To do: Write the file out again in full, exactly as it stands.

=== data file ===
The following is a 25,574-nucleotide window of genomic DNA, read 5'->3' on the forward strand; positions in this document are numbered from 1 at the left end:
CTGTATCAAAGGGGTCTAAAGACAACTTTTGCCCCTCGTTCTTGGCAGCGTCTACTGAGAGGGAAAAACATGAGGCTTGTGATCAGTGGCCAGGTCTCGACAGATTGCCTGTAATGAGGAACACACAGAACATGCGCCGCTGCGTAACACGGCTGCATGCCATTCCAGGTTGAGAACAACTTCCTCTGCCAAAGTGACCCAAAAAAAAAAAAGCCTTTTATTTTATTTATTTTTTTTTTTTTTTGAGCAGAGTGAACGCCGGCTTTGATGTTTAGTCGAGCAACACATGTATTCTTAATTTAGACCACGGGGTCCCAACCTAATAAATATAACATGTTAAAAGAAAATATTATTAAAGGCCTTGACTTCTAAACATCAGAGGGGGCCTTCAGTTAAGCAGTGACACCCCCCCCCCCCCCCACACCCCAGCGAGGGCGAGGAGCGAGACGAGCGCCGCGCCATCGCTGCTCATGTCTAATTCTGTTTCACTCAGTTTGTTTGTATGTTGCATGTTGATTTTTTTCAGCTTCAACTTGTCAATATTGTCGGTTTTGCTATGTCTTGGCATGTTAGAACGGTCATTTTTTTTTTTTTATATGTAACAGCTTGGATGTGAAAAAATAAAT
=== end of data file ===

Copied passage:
The following is a 25,574-nucleotide window of genomic DNA, read 5'->3' on the forward strand; positions in this document are numbered from 1 at the left end:
CTGTATCAAAGGGGTCTAAAGACAACTTTTGCCCCTCGTTCTTGGCAGCGTCTACTGAGAGGGAAAAACATGAGGCTTGTGATCAGTGGCCAGGTCTCGACAGATTGCCTGTAATGAGGAACACACAGAACATGCGCCGCTGCGTAACACGGCTGCATGCCATTCCAGGTTGAGAACAACTTCCTCTGCCAAAGTGACCCAAAAAAAAAAAAGCCTTTTATTTTATTTATTTTTTTTTTTTTTTGAGCAGAGTGAACGCCGGCTTTGATGTTTAGTCGAGCAACACATGTATTCTTAATTTAGACCACGGGGTCCCAACCTAATAAATATAACATGTTAAAAGAAAATATTATTAAAGGCCTTGACTTCTAAACATCAGAGGGGGCCTTCAGTTAAGCAGTGACACCCCCCCCCCCCCCCACACCCCAGCGAGGGCGAGGAGCGAGACGAGCGCCGCGCCATCGCTGCTCATGTCTAATTCTGTTTCACTCAGTTTGTTTGTATGTTGCATGTTGATTTTTTTCAGCTTCAACTTGTCAATATTGTCGGTTTTGCTATGTCTTGGCATGTTAGAACGGTCATTTTTTTTTTTTTATATGTAACAGCTTGGATGTGAAAAAATAAAT